By Erickka Sy Savané
“You can’t have more cookies until you work off that pudge! Your sister already lost hers. But you think you’re going to sit around here and get fat,” says my friend to her little girl.
She puts her head down. She’s seven years old. Her sister is three. This isn’t the first time I’ve heard my friend blasting her girls about their weight. The first time was right after Thanksgiving, and the difference was that both my friend and her husband were calling them ‘Pudgy.’ The crazy part is, I think they’re a normal size for kids. But even if they were pudgy or obese, what’s with the fat shaming?
When I ask my friend about it she says that it’s tough love. “I don’t want them to get fat and teased out there because kids can be way crueler than me,” she answers.
“But don’t you worry that calling them names will have a negative effect?”
She tells me a story about a family friend that went from an active 8-year-old to a fat 14-year-old who now takes depression medication. She’s convinced that the young girl’s problems begin and end with her weight. “I’m not letting it happen to my kids,” she says with conviction.
In a weird way, I get what she’s saying. I remember getting called names like “Big Bertha” and “Thunder Thighs,” growing up, by some people in my own family. It was as cruel as when the big sister of my best friend slapped my thigh and pointed out how the fat jiggled in front of a bunch of people. I was young, but old enough to be mortified. So I get why my mom would tell me things like, “You better lose that weight because they don’t make cute clothes for fat people.” Though today she admits that it was a horrible way to shock me into losing weight, I can’t say that it didn’t help. It did prompt me to eat two plates of food at dinner instead of three, but on the flip side it made me feel bad. The fact that fat people weren’t worthy of someone making them cute clothes left me feeling unlovable. Like my value as a person was connected to my weight. Now that’s good if I lose it, which I eventually did, but unfortunately weight can fluctuate so when it’s good, I’m great; when it’s not, I’m back to feeling like sh*t again. As an adult, I still struggle.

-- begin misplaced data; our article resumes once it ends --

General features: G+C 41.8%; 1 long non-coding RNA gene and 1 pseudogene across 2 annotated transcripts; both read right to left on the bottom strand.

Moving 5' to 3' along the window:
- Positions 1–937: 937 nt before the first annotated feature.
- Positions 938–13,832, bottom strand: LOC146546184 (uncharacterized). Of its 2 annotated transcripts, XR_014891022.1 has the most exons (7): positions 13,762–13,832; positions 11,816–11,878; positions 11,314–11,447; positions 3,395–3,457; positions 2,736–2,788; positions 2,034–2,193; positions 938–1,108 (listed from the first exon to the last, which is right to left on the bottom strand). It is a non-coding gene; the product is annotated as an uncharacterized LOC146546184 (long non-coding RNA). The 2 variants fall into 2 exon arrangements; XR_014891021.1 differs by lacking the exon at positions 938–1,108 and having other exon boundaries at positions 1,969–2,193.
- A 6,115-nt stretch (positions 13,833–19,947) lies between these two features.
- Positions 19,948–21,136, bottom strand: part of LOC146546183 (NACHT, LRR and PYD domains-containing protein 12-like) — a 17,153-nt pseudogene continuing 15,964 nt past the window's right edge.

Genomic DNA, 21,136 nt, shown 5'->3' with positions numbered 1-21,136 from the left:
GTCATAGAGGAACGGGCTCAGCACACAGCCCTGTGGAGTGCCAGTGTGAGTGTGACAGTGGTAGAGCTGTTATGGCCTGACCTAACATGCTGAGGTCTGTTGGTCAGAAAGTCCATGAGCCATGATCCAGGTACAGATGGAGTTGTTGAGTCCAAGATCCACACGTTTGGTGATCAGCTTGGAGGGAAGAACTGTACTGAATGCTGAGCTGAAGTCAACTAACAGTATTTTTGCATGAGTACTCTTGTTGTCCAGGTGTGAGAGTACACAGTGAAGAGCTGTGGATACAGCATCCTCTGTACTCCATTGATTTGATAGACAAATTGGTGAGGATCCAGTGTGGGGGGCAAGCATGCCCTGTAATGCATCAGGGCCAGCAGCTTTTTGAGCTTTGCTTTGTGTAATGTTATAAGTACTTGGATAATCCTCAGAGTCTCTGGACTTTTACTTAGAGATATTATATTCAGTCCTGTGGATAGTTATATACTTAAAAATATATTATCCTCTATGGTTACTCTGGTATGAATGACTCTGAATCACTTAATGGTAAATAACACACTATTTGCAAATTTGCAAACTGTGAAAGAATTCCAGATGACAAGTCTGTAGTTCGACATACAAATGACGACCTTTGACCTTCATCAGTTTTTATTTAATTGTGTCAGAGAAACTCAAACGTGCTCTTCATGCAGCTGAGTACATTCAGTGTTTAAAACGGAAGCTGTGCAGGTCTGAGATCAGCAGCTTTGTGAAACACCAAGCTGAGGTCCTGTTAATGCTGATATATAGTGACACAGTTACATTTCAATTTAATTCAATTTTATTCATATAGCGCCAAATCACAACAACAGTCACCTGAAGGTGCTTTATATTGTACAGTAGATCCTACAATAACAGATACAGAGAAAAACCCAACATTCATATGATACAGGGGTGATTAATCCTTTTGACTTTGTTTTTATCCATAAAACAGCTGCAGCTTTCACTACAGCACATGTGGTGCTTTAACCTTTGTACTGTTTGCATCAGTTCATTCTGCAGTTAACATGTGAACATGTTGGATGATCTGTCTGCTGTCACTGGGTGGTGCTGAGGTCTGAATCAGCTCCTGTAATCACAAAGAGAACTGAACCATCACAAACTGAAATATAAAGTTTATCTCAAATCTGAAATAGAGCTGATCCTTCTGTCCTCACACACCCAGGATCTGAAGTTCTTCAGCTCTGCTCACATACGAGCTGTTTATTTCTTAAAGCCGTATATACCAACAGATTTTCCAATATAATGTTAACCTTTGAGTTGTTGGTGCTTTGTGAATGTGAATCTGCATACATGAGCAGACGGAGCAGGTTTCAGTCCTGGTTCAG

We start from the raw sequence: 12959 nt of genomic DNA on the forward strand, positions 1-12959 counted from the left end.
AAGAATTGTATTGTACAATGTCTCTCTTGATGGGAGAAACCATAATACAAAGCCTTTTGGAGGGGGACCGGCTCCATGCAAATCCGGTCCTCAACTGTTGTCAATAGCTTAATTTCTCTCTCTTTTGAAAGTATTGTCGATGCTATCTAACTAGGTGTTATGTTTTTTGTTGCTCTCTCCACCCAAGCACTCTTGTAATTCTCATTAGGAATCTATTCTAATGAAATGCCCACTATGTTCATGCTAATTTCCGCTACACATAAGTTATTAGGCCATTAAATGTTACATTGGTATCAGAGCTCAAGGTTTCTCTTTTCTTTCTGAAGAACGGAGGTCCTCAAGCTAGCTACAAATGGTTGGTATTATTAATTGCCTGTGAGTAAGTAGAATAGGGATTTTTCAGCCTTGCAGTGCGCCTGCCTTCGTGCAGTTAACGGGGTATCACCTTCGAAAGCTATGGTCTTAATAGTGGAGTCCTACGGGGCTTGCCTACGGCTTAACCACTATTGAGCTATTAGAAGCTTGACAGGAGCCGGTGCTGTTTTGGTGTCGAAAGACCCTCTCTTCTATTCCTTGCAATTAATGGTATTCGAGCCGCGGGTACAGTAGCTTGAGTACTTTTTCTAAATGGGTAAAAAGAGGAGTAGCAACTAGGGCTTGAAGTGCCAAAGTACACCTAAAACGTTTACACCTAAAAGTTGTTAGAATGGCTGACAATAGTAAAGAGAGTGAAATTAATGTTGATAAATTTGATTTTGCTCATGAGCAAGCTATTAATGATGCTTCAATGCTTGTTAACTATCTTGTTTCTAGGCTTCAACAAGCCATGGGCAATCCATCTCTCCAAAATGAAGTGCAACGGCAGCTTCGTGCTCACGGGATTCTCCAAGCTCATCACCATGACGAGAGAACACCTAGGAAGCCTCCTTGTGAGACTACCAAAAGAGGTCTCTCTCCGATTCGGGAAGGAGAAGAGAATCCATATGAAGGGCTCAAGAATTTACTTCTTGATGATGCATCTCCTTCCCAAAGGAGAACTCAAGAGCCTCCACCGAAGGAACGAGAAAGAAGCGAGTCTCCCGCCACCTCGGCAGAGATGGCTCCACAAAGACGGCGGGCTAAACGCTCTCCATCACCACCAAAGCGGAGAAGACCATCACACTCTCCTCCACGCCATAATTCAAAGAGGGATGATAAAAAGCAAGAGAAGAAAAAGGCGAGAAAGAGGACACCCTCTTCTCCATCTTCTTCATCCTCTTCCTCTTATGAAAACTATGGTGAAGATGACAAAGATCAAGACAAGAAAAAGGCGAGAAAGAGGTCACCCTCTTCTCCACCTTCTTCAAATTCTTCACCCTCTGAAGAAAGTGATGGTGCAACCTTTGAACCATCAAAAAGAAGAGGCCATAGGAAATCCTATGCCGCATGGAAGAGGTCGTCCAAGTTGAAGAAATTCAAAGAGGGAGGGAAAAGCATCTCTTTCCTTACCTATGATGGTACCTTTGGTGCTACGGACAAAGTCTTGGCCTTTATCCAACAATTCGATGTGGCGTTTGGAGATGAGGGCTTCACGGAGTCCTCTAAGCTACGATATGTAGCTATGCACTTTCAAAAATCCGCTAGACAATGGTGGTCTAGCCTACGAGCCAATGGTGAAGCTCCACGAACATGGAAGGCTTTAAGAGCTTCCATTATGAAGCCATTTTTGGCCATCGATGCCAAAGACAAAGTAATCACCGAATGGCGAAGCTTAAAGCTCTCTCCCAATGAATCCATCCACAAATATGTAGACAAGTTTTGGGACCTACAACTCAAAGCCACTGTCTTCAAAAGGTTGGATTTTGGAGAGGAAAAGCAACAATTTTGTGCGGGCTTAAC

Statistics even show that no matter how well-intentioned parents are, shaming kids about their weight actually increases their chances of developing negative body image, which can lead to an eating disorder (something struggled with in high school and beyond), which is increasingly putting more kids under the age of 12 in the hospital. It can also lead to depression. With these odds, fat shaming is too tricky. So what’s a good alternative?
According to fitness expert Tarik Tyler, who regularly works with kids, “The first thing to change is nutrition. And that starts with the parents. Seriously, kids don’t have access to credit cards. So how does the junk get into the kitchen in the first place? The parents.”
It’s true. In my friend’s case, tater tots and chicken nuggets are a dinner staple. And they have enough sweets to open a bakery. As for me, it was customary to eat a whole sweet potato pie in one sitting around he holidays. The problem is a lot of parents don’t want to change their own eating habits, let alone that of the whole family. But Tarik says it’s imperative:
“Kids will eat whatever you put in front of them, so it’s important to feed them the right things.”
He also stresses the importance of getting kids involved in an activity that is fun and interesting. “But you have to let them know why the activity is good for them. You gotta be encouraging.”
His words are coming at a good time, because with two young daughters whose weigh can easily fluctuate, I know to focus on nutrition and fitness for them and the whole family. It’s so much better than calling them, “Blubber Butts.”